• Expansion of the "holding formation" to a complete light division (5. IvichteDivision)
• Preparations for the sending of an armored division (15. Panzer-Division)
• Command of the German Army forces in Libya by Generalmajor Rommel s
Von Funckwas released from his previous mission and assumed command of the 7. Panzer-Division from Rommel. The 3. Panzer-Division was directed to be the lead organization for providing forces for most of the units and formations composing the 5. leichte Division. The division gave up Panzer-Regiment 5, commanded since 13 October 1940 by Oberst Olbrich, representing the largest formation it had to release.
The two battalions of the regiment prepared for their shipment to Africa. The regiment had received new Panzer III's with the 5-centimeter main gun and started to reorganize in accordance with a TO&E dated 1 February 1941.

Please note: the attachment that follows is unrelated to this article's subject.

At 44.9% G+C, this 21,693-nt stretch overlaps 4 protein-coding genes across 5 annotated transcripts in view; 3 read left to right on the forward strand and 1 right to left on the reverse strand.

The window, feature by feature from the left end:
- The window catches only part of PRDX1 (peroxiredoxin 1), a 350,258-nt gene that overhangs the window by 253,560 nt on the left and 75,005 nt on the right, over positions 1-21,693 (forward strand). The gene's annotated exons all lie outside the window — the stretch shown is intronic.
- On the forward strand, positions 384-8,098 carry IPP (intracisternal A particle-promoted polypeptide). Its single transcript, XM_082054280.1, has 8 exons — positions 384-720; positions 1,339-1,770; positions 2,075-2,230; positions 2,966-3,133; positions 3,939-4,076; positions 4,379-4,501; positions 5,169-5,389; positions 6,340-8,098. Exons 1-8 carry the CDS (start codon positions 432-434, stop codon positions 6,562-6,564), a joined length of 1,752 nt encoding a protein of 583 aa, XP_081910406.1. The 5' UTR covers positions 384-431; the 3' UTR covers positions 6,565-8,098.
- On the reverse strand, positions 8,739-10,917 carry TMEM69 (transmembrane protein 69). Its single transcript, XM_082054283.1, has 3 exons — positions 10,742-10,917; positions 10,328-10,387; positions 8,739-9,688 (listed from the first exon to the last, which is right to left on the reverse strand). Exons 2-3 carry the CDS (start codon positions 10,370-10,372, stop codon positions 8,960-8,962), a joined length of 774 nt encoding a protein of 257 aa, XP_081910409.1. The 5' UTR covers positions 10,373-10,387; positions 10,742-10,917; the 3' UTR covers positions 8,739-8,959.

According to the TO&E (1 February 1941), a tank battalion was supposed to have the following tanks:
The entire regiment was allocated the following number of tanks:
3. Organization and Strength of the Regiment for the Campaign in Africa
As was the case in France, the actual numbers of vehicles varied from the authorized ones. In
addition, the regiment was still missing its 3rd and 7th Companies. The regiment's strength on 27 February 1941 was as follows.'
In contrast to the 3. Panzer-Division, Panzer-Regiment 5 was the only tank formation in the 5. leichte Division.
4. Troop Elements of the 5. Leichte Division (mot) on 10 February 1941 (Minus Command and Logistics Elements)
5. leichte Division
Commander: Generalmajor Streich
(Division headquarters and staff formed from the 3. Panzer-Brigade)
Aufhlkrungs-Abteilung3 (from the 3. Panzer-Division)
Flak-Bataillon (Sfl) 606'
Panzerjkger-Abteilung39 (from the 3. Panzer-Division)
2./Panzer-Pionier-Bataillon 39 (from the 3. PanzerDivision)
I. /Flak-Regiment 33 (mot)9
I/Artilierie-Regiment 75 (from the 3. Panzer-Division)